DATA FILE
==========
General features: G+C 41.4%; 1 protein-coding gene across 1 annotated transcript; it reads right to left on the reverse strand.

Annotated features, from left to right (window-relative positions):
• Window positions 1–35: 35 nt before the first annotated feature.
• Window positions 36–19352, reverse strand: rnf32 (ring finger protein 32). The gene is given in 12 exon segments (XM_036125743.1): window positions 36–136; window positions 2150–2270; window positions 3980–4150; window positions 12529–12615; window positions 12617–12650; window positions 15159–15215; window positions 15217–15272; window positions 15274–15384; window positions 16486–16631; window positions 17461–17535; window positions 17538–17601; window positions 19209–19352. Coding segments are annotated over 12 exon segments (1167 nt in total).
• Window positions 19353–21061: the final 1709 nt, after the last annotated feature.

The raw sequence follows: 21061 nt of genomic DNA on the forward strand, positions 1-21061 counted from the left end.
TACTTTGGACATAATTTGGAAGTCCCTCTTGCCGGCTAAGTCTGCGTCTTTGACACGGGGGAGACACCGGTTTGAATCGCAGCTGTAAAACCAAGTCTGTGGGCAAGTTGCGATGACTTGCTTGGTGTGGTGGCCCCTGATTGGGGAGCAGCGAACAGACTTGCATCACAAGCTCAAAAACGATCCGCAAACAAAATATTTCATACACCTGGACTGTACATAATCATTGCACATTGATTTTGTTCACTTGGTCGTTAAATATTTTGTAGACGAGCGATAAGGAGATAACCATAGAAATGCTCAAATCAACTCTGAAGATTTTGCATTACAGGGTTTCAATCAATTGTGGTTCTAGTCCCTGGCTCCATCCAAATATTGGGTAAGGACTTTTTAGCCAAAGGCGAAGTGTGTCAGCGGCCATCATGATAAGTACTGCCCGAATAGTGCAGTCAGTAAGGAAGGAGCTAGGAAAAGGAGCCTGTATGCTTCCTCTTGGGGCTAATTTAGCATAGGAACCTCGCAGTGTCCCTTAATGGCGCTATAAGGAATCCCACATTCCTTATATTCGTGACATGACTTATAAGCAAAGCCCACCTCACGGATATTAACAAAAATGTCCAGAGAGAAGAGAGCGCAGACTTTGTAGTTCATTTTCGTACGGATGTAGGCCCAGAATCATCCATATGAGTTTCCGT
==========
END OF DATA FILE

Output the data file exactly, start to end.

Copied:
General features: G+C 41.4%; 1 protein-coding gene across 1 annotated transcript; it reads right to left on the reverse strand.

Annotated features, from left to right (window-relative positions):
• Window positions 1–35: 35 nt before the first annotated feature.
• Window positions 36–19352, reverse strand: rnf32 (ring finger protein 32). The gene is given in 12 exon segments (XM_036125743.1): window positions 36–136; window positions 2150–2270; window positions 3980–4150; window positions 12529–12615; window positions 12617–12650; window positions 15159–15215; window positions 15217–15272; window positions 15274–15384; window positions 16486–16631; window positions 17461–17535; window positions 17538–17601; window positions 19209–19352. Coding segments are annotated over 12 exon segments (1167 nt in total).
• Window positions 19353–21061: the final 1709 nt, after the last annotated feature.

The raw sequence follows: 21061 nt of genomic DNA on the forward strand, positions 1-21061 counted from the left end.
TACTTTGGACATAATTTGGAAGTCCCTCTTGCCGGCTAAGTCTGCGTCTTTGACACGGGGGAGACACCGGTTTGAATCGCAGCTGTAAAACCAAGTCTGTGGGCAAGTTGCGATGACTTGCTTGGTGTGGTGGCCCCTGATTGGGGAGCAGCGAACAGACTTGCATCACAAGCTCAAAAACGATCCGCAAACAAAATATTTCATACACCTGGACTGTACATAATCATTGCACATTGATTTTGTTCACTTGGTCGTTAAATATTTTGTAGACGAGCGATAAGGAGATAACCATAGAAATGCTCAAATCAACTCTGAAGATTTTGCATTACAGGGTTTCAATCAATTGTGGTTCTAGTCCCTGGCTCCATCCAAATATTGGGTAAGGACTTTTTAGCCAAAGGCGAAGTGTGTCAGCGGCCATCATGATAAGTACTGCCCGAATAGTGCAGTCAGTAAGGAAGGAGCTAGGAAAAGGAGCCTGTATGCTTCCTCTTGGGGCTAATTTAGCATAGGAACCTCGCAGTGTCCCTTAATGGCGCTATAAGGAATCCCACATTCCTTATATTCGTGACATGACTTATAAGCAAAGCCCACCTCACGGATATTAACAAAAATGTCCAGAGAGAAGAGAGCGCAGACTTTGTAGTTCATTTTCGTACGGATGTAGGCCCAGAATCATCCATATGAGTTTCCGT